Monday, August 07, 2017

Let me tell you a story

This month I've been attending a storytelling workshop here at the office. It's taught by members of Chicago's Second City troop.

Here's the story I'm telling/reading presenting at tomorrow's workshop (if I can get away from my desk). The prompt was, "Tell a true story about one of these things: your earliest memory, feeling lost, or being transformed." 

"Feeling lost" was the easiest for me, and I was surprised by how vivid this memory was.



FEELING LOST

When we’re little, we’re like corks on the water. Where we go depends on where the currents, or the grown-ups, take us. So I don’t know how or why I ended up at This Grandma’s house for a sleepover. I only know that my mother presented the idea to me as though it was going to tremendous fun.

I knew it wouldn’t. 

Spending time with This Grandma wasn’t as much fun as being with my Other Grandma. While This Grandma promised to teach me how to polish her silver some day, my Other Grandma laughed at my jokes and let me read to her. This Grandma didn’t get my jokes and told me she preferred it when I read silently.

This Grandma was all about noise. She didn’t like anything loud. She hated “disruption.” 

So when I woke up in the middle of the night and had to pee, I was conflicted. I was unfamiliar with my surroundings and unsure how to find the bathroom in the dark. I was also reluctant to call out for help or turn on the lights. The house was dark and completely still, just the way This Grandma liked it. I decided it was best to keep it that way.

I got out of bed and walked carefully through the bedroom. A bit of gray light from a street lamp showed through the window shade. I was tempted to roll it up to let more light in, but that roll-up shade could make a sudden and startling “snap” noise, and that would not be good – not in This Grandma’s house in the middle of the night.

Now I was in the hall. It was long and really dark. I felt along the walls until I reached the door and knob that would let me into the bathroom. I stepped in and felt cool tile, instead of carpet, under my feet and was certain I was close to the toilet and the relief that would come from finally being able to pee. 

Only I could not find the toilet! Somehow, I was hopelessly lost in the pitch-black bathroom. I reached out and touched the smooth sink and the bumpy wicker clothes hamper. But where had the toilet gone?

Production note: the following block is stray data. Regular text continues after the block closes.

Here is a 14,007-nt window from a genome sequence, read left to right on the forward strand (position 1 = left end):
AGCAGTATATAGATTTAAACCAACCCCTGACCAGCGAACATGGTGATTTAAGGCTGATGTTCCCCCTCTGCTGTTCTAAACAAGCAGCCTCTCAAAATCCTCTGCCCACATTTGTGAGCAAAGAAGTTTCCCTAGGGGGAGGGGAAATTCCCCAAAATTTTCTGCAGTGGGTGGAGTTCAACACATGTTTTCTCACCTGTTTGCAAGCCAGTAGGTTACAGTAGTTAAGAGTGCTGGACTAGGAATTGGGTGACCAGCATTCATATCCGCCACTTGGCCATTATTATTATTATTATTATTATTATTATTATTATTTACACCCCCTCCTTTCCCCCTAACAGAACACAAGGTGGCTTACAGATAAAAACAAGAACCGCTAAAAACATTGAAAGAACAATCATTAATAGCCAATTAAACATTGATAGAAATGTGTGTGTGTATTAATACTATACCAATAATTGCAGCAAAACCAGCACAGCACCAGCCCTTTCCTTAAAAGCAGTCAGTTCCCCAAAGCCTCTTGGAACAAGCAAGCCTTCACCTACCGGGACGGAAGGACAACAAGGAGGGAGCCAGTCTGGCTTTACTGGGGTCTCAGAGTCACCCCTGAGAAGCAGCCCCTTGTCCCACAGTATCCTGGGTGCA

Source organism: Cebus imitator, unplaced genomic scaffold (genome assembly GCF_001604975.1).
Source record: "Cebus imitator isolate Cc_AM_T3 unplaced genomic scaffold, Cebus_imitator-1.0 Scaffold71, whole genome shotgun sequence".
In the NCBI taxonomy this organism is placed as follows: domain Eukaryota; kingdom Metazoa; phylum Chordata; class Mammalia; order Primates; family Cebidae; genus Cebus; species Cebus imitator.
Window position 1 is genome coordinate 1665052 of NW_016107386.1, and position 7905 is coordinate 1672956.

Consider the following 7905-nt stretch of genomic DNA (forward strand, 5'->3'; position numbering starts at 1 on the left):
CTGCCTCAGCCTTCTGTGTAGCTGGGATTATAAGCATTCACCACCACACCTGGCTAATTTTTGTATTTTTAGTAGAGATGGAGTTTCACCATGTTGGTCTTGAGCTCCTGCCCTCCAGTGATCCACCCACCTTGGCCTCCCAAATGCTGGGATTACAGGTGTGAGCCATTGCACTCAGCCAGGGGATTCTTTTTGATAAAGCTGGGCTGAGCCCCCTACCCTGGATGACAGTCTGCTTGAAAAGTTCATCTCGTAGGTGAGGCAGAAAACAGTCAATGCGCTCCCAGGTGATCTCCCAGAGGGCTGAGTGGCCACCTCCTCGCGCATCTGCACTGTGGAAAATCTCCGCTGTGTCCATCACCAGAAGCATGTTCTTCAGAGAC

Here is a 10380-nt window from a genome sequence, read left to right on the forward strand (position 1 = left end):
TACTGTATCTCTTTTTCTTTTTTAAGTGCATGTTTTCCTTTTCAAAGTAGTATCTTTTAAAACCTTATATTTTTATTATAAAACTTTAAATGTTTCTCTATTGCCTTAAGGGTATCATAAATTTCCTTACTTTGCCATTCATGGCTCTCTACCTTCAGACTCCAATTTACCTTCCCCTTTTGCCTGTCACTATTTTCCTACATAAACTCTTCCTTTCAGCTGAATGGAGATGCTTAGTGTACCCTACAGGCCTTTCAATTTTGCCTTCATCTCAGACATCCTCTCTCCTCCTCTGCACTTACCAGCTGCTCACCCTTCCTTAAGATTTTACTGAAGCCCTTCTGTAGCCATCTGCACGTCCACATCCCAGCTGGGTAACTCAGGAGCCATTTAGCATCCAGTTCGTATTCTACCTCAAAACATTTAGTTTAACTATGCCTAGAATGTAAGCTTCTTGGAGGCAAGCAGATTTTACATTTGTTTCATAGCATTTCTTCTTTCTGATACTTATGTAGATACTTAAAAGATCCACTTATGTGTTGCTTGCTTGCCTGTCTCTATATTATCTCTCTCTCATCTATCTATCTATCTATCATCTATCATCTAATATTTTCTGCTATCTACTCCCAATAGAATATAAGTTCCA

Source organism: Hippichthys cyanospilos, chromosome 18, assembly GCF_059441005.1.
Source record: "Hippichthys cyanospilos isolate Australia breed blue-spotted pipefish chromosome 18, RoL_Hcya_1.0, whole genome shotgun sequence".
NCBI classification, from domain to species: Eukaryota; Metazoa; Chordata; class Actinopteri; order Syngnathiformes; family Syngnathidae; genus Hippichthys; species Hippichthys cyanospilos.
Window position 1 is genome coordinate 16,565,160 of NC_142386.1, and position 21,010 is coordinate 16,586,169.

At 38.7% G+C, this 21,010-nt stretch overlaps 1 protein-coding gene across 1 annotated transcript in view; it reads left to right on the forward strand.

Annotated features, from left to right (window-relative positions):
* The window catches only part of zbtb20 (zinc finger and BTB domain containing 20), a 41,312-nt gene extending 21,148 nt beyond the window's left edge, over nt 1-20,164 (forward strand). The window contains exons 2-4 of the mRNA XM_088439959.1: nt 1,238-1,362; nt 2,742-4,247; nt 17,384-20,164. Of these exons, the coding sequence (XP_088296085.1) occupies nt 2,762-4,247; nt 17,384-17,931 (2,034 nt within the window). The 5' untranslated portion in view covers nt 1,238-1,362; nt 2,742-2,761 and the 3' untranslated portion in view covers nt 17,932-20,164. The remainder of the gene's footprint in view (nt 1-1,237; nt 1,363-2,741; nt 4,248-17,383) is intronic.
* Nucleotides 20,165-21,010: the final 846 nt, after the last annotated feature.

I started to panic. It had to be here somewhere. I had to pee. 

Reaching up and around me in the dark, I felt the towels on their rack. Was I moving in the right direction toward the toilet? I could no longer remember how the room looked with the lights on. Suddenly I was scared. I was lost in the bathroom.

I took a step forward and felt something on my face. I didn’t like how it felt or smelled so I quickly turned away but it followed me. I tried to push it away but I fell down and it fell with me. Together we made noise and I started to cry.

The bathroom light came on and I heard This Grandma’s voice. 

“She’s wrapped in the shower curtain,” she called to This Grandpa. Then she came over and unwrapped me. 

“I’m sorry,” I cried, stepping up and out of the shower curtain. “I really have to pee.”

“Did you wet your pants?” she asked, pulling me toward the toilet, which now I could now clearly see was right where it belonged. I wasn’t afraid of the dark anymore. I was still a little afraid of This Grandma.

I shook my head, pulled down my pants and sat down. She leaned against the door, waiting for me. I looked up into her face. She didn’t seem mad, or even disturbed. She was all squinty and barely awake.

When I was done, she put a hand on each of my shoulders and steered me out of the bathroom. I started to remind her that I should wash my hands, but thought better of it. 

Filled with light from the bathroom, the hallway looked much shorter than it did in the dark.

Wordlessly she put me back in to bed and left the room. My mother or my Other Grandma would have said something reassuring, but This Grandma just shuffled out of the room and back up the hall. 

I noticed she left the bedroom door open and the bathroom light on. That made me happy.

And I remembered that even though I had been lost and scared, I didn’t wet my pants.  That made me happy, too. I fell asleep feeling almost brave.





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